do both without the added work?

for 2 non parent-child threads to communicate this would be necessary - to
create an explicit channel because they have no relationship at all other than
being in the same process. you'd nee to somehow assign a name or ID and
transport that around and then attach to it.

> I know there is an "eoid" thread access problem... that "protection"
> is showing to be more and more flawed as we start trying to do
> something useful. Not sure how you're going to solve that for
> "worker-thread-access-app" (app being in the main thread) and the
> likes, but needs to be done in a clean way, or just remove that eiod
> protection that is just causing harm.

removing the protection will raise the costs. i removed it because this was
faster and more elegant. old mails covering this. it's one tls lookup as
opposed to 2 spinlock locks + unlocks. a tls is cheaper than a single tls lock
and unlock. i put in the locks and unlocks to fix thread + eo issues where we
had no locking at all. atomics cost about the same as a spinlock lock+unlock
fyi. a little less but not much. the tls was from memory maybe 70% the cost of
a single lock + unlock so let's say it cut cost by 65% or so.

this also protects against accidental cross-thread access which is 99% of our
objects and has been a major vector for pain and bugs by users of efl that are
very hard to find and debug. so making 99% of objects less safe and slowing down
all of eo so that we can just have 1 shared parent object for app i think is a
bad trade-off.

the way the threads/app works they can communicate and do all this kind of
stuff without needing a shared top level object. each thread has its own
toplevel (efl.app or efl.appthread) ds these internally can communicate and
hide thread locking issues etc.

i think it's clean. very clean.

> >> Last but not least, I'd expose the stack just like in the OS, to not
> >> make confusion:
> >>
> >>   - Application ("the binary") -> Processes -> Threads -> main loop
> >>
> >> you can present "getters" that make it easier to access (ie: main loop
> >> "get" application, in addition to "get parent" which would return the
> >> thread).
> >
> > i already mentioned this. we can't. app object would have to be a shared
> > object. it then CANT have a non-shared child. it's a logical problem that a
> > locked object can't then modify non-locked objects (parents modify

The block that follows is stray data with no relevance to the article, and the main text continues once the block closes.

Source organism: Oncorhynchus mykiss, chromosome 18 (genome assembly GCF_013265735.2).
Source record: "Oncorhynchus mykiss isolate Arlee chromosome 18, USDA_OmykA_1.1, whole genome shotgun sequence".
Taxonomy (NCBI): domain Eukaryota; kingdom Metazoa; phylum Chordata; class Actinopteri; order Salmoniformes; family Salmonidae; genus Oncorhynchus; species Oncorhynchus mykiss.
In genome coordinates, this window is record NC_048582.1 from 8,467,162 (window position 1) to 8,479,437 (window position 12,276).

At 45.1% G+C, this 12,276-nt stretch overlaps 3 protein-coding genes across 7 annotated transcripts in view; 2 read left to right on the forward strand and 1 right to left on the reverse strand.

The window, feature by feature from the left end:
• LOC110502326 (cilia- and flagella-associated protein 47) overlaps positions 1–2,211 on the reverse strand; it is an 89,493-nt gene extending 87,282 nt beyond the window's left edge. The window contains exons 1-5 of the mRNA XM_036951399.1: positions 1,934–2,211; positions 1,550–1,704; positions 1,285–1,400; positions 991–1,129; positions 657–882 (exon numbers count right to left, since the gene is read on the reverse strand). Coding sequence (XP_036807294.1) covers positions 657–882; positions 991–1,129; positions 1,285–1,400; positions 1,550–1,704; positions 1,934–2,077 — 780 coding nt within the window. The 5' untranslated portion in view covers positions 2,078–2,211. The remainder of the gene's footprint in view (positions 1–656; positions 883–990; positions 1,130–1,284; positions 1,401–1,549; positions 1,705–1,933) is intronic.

> > children).
> >
> > but parents already have handles to child threads and can control them
> > (co-operatively though efl takes care of being co-operative).
> see, as I said above this "protection" is proving to be useless...
> just harm at no benefit.

tit's only a harm IF you want to have a single object at the top with
threads/loops as children. if you want this design - then yes, it hurts. but
see above for the downsides of having objects all be global. it raises cost of
eo calls by design and then makes accessing all those non-thread-safe objects
99% of efl more dangerous. my experience with thread-happy developers at
samsung is they violate this then push the bug back into an "efl bug" and the
bugs are hard to find and reproduce due to them being races. thread local
objects nukes that problem in one swoop. i've had to deal with this issue many
times and i've learned from the lesson.

> at first it looked a promising way to avoid mistakes, after some
> experiments it's proving to be just a PITA.

only if you insist on the design you want above. it's the only real case where
it's an issue.

> >> But mixing stuff "in the hope to make it easier" it not, it's just
> >> making things more complicated... ALSO note that the developer that
> >> would use this kind of API is "not the average developer", these don't
> >> mess with such low level primitives. The developer that is likely to
> >> use these primitives will say "what the fuck is this? I'm used to
> >> processes and threads, these guys just messed it up".
> >
> > i disagree. i've seen the use of threads pretty much because "your annual
> > bonus depends on you using more threads" and then madness that ends up as a
> > result.
> well, world is not just samsung :-D

but it is a major user of efl and if you decide to dismiss issues just because
they are not your issues, doesn't make them non-issues.

> > making threads easier to access and communicate with and deal with is
> > an important thing. hell - i want to make it easy for me too.
> >
> > ecore_thread is kind of horrible IMHO because of its major limitations in
> > this regard. this fixes many of those aspects.
> You're fixing it wrongly... as I said, thinking about efficiency this
> "channel through kernel" is horrible. And we'd be compared against the
> other technologies, all that provide some "async queue", which is
> in-memory.

it HAS to go through kernel. eina_thread_queue goes thru kernel. any kind of
system that has to wake up a loop HAS TO go through the kernel. it MUST by
definition. there is no way around that.... EXCEPT to never sleep. ever. sit in
a tight loop and poll.